The Reno-Sparks Indian Colony and Nevada Museum of Art hosted a free Artown event Saturday. Reawakening the Great Basin brought a wide variety of art including dancing, song, paintings, bead work, traditional baskets, tule ducks and more.
Even with four stories of events and activities the museum was crowded to the point where many people found it difficult to find a place to watch the dances. The attendees grew so numerus for some events that at least one event was moved to a large stage to accommodate the crowd.
While space may have been limited, entertainment was not. The fourth floor accommodated the majority of performances; each group was introduced and performed while live music was played from a small stage. Behind the stage was a set of TVs that scrolled through images, both historic and modern, of the performing tribe.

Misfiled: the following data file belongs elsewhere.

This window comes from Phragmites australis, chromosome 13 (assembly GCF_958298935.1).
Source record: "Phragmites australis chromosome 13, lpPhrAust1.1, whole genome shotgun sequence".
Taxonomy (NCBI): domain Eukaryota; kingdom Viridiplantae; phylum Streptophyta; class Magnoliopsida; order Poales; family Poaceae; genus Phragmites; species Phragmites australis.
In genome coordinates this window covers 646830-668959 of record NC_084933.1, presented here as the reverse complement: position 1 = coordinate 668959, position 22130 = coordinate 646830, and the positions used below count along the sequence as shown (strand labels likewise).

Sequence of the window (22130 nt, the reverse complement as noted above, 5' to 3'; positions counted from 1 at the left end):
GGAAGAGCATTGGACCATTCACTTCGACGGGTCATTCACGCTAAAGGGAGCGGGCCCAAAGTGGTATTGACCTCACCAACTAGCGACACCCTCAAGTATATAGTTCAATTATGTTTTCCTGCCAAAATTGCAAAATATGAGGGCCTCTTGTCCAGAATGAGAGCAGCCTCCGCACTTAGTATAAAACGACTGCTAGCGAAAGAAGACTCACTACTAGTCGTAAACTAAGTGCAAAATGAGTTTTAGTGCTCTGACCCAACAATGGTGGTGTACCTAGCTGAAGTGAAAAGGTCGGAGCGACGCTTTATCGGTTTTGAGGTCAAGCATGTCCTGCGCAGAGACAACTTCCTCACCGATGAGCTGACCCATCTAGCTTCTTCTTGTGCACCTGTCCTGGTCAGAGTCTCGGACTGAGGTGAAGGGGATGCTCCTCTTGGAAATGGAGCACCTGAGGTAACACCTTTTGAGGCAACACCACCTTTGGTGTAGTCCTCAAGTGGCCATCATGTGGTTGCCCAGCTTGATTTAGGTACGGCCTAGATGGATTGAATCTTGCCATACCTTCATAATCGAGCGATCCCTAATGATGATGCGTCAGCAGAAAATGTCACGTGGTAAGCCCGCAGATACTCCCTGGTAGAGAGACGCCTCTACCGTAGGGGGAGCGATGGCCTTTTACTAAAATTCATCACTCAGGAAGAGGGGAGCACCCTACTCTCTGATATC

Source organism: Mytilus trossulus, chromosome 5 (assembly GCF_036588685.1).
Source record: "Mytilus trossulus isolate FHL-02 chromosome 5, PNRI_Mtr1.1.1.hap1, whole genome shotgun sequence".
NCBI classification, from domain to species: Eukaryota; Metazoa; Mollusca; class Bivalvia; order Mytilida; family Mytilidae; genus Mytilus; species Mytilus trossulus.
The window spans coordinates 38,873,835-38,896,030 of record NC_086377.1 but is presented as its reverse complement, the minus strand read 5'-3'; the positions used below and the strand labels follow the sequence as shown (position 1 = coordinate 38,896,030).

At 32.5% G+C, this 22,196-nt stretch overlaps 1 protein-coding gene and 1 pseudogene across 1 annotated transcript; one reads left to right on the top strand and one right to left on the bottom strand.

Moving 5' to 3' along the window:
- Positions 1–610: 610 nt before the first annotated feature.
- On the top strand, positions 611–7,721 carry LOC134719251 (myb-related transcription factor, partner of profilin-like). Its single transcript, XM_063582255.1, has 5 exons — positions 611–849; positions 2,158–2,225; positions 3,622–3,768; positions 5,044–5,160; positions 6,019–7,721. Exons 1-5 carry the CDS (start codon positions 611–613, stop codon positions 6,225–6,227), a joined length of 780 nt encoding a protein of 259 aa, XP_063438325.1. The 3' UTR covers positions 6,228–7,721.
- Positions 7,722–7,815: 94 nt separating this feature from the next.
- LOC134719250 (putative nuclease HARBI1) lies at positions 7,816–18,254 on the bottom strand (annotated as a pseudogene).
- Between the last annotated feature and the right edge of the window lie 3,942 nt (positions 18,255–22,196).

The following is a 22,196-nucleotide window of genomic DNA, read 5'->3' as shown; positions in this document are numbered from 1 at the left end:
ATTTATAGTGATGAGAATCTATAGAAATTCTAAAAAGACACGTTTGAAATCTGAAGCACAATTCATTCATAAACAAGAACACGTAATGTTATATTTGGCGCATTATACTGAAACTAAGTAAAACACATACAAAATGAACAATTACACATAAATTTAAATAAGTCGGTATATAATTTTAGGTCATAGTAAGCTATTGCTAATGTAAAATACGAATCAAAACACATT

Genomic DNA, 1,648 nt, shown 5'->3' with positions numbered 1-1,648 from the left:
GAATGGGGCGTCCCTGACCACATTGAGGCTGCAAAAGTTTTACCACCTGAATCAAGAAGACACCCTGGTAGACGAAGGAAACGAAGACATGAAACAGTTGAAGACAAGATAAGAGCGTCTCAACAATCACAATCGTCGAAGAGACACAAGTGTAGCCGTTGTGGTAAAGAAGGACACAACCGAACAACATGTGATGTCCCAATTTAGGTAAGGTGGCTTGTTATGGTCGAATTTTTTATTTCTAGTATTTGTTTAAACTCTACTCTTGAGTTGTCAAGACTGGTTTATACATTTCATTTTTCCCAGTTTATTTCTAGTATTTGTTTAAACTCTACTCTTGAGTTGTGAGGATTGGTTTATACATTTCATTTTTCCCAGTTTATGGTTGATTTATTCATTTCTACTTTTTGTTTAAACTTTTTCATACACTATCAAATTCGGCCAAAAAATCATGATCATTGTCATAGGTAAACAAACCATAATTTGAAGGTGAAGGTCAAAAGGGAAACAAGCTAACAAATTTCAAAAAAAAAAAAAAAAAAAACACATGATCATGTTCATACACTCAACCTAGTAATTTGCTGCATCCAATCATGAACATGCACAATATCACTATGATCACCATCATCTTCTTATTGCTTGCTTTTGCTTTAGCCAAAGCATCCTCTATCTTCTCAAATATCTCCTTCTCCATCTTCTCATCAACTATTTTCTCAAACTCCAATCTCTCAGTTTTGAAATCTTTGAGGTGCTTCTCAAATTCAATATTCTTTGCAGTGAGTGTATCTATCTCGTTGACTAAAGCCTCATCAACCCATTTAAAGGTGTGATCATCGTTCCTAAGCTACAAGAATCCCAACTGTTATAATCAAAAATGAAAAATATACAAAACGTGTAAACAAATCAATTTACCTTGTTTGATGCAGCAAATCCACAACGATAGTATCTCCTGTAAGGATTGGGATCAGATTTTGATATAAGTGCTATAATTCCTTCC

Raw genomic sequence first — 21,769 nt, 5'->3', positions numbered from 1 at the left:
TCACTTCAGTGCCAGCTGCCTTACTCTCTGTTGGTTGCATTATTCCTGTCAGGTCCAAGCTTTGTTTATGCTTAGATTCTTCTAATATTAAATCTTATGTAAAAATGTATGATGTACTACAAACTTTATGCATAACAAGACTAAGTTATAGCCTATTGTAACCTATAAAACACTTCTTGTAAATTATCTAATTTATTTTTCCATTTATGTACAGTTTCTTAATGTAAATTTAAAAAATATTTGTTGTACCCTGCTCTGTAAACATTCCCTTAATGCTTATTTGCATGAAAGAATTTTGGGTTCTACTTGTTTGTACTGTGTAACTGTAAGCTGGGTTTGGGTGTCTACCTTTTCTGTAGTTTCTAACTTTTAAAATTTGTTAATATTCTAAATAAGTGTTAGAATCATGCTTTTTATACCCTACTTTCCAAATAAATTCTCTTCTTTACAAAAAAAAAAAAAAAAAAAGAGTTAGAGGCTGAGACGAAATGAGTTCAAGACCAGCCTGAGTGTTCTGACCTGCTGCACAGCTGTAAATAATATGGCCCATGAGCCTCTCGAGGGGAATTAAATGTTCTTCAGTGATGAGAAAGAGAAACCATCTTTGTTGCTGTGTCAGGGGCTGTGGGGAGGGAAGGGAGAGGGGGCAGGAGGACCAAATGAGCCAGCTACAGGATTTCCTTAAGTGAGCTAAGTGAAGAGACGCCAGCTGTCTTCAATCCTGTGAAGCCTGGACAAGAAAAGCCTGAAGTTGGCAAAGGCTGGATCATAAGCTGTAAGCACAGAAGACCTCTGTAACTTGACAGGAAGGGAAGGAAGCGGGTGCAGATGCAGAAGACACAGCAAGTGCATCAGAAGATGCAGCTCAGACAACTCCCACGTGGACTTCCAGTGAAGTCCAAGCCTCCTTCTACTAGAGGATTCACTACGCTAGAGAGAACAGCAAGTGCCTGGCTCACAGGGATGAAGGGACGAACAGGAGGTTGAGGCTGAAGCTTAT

Reno-Sparks Indian Colony invited other native groups to perform at the event, including tribes from California. As event organizers pointed out, these boundaries and borders were not created by native people.
Ty O’Neil is a lifelong student of anthropology with two degrees in the arts. He is far more at home in the tear gas filled streets of war torn countries than he is relaxing at home. He has found a place at This Is Reno as a photojournalist. He hopes to someday be a conflict photojournalist covering wars and natural disasters abroad.